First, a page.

Other People's Stories
About the BookIn Other People's Stories, Amy Shuman examines the social relations embedded in stories and the complex ethical and social tensions that surround their telling. Drawing on innovative research and contemporary theory, she describes what happens when one person's story becomes another person's source of inspiration, or when entitlement and empathy collide.
The resulting analyses are wonderfully diverse, integrating narrative studies, sociolinguistics, communications, folklore, and ethnographic studies to examine the everyday, conversational stories told by cultural groups including Latinas, Jews, African Americans, Italians, and Puerto Ricans. Shuman offers a nuanced and clear theoretical perspective derived from the Frankfurt school, life history research, disability research, feminist studies, trauma studies, and cultural studies. Without compromising complexity, she makes narrative inquiry accessible to a broad population.
About the AuthorAmy Shuman is a professor of English, anthropology, and women's studies at the Ohio State University. She is the author of Storytelling Rights: The Uses of Oral and Written Texts Among Urban Adolescents.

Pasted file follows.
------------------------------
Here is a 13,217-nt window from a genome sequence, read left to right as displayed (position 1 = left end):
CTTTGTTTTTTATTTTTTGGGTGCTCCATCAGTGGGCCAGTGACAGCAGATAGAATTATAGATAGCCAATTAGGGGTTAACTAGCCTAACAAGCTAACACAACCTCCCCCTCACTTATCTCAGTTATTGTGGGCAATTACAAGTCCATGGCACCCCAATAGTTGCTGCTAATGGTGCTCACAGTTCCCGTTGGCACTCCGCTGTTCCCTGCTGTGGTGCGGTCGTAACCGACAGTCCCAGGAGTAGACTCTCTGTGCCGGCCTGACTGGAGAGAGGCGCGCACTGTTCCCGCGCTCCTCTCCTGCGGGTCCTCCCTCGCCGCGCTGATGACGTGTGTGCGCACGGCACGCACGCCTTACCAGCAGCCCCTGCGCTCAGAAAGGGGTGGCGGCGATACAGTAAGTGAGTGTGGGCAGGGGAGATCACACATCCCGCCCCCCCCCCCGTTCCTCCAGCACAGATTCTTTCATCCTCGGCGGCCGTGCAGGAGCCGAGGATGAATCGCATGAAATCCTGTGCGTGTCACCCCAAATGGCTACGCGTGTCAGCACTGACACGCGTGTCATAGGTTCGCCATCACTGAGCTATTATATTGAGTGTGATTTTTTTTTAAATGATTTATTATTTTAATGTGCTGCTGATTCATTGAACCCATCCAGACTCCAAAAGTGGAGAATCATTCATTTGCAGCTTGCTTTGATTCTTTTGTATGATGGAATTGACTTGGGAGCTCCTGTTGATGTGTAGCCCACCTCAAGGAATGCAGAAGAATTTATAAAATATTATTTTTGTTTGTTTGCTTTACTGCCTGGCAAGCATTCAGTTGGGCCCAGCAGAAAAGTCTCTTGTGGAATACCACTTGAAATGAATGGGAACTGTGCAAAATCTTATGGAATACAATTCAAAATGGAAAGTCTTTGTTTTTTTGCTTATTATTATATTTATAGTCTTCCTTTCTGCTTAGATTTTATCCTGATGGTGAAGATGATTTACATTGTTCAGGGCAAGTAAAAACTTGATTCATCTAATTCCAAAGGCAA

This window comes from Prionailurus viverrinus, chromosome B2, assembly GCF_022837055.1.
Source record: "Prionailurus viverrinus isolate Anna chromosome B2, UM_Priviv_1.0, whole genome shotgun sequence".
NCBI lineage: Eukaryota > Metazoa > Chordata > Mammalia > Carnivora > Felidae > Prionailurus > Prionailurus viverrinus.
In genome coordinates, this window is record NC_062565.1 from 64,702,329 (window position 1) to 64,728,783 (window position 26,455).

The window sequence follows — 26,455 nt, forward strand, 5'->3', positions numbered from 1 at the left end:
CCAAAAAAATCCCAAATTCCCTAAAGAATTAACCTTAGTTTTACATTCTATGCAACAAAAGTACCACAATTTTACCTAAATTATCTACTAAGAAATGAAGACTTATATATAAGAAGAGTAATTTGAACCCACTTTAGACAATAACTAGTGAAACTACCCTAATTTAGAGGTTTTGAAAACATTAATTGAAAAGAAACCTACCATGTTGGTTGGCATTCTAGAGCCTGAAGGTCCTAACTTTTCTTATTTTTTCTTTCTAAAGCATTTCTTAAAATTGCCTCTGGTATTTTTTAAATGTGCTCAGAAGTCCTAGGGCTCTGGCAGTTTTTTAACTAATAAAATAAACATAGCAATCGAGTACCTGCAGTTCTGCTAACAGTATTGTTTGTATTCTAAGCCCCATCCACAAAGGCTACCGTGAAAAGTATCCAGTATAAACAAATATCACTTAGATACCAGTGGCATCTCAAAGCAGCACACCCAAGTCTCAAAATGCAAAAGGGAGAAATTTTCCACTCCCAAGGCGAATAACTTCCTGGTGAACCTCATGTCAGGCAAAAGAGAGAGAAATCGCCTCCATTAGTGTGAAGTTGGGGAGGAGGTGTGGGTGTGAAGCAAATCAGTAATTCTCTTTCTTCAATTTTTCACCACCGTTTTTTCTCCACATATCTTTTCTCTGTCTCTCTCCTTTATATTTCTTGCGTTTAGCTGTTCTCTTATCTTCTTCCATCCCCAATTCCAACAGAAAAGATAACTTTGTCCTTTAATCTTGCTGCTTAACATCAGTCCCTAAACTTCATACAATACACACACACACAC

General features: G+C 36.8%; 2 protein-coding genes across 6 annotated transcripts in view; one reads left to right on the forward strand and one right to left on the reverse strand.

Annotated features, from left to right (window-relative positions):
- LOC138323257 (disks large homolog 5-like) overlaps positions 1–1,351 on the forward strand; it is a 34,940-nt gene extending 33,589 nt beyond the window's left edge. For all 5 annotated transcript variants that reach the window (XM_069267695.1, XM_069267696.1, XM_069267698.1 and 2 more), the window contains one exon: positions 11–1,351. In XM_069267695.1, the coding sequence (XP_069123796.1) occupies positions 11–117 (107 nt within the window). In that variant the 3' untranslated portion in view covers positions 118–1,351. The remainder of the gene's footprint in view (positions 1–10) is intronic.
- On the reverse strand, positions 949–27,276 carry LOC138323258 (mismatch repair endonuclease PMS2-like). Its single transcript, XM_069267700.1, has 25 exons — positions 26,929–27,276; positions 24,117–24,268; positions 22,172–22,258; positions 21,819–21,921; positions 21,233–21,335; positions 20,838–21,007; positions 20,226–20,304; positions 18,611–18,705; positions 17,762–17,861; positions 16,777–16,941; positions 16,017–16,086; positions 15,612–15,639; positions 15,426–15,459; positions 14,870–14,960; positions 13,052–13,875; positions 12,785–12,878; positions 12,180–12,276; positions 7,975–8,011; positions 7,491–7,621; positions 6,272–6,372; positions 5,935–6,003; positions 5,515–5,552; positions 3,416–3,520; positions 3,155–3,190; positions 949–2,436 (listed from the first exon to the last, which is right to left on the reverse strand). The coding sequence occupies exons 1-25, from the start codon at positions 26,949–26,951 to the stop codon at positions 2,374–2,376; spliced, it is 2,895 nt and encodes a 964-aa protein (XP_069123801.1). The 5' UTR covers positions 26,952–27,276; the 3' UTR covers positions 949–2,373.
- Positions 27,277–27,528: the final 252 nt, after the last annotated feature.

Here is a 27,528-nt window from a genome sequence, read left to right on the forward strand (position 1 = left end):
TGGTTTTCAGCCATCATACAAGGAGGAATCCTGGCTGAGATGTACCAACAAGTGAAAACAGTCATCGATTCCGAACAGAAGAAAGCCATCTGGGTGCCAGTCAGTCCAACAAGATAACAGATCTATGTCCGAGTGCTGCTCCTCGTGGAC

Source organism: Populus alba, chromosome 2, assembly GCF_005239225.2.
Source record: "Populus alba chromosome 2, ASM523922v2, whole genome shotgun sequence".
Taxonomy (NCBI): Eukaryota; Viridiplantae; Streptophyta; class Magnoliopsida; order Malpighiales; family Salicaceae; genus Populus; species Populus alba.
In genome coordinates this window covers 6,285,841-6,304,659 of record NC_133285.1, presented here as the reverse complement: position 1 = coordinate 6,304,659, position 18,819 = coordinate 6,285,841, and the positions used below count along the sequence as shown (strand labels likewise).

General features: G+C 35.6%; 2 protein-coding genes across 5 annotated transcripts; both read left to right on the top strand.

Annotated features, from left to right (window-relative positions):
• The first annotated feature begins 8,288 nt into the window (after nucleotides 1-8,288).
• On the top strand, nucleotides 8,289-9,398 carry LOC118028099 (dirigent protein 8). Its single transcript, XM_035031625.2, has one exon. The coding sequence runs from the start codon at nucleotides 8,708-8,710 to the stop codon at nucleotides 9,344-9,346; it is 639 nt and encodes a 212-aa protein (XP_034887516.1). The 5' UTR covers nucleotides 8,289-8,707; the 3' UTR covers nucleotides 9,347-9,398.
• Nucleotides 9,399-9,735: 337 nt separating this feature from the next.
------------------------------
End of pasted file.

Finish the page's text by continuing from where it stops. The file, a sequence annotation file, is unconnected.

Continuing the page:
"A major and positively delightful work from one of the most consistently thoughtful, rigorous, engaging, and provocative scholars in the field." --Don Brenneis, past president of the American Anthropological Association
"Empathy for the suffering of other humans is assumed to be one of the grounds for moral action. It is an unexamined assumption. In Other People's Stories, Shuman undertakes a critique of empathy, rooted in the examination of what she calls stories that travel: subversive stories, emancipatory stories, redemptive stories, and that astonishing and quirky new genre: small world stories. The book is bold, philosophically profound, and ethnographically adventurous."--Katharine Young, author of Taleworlds and Storyrealms: The Phenomenology of Narrative
"A fascinating and timely study that offers convincing assessments of the stories and coincidences of everyday life."--Robert Barsky, author of Noam Chomsky: A Life of Dissent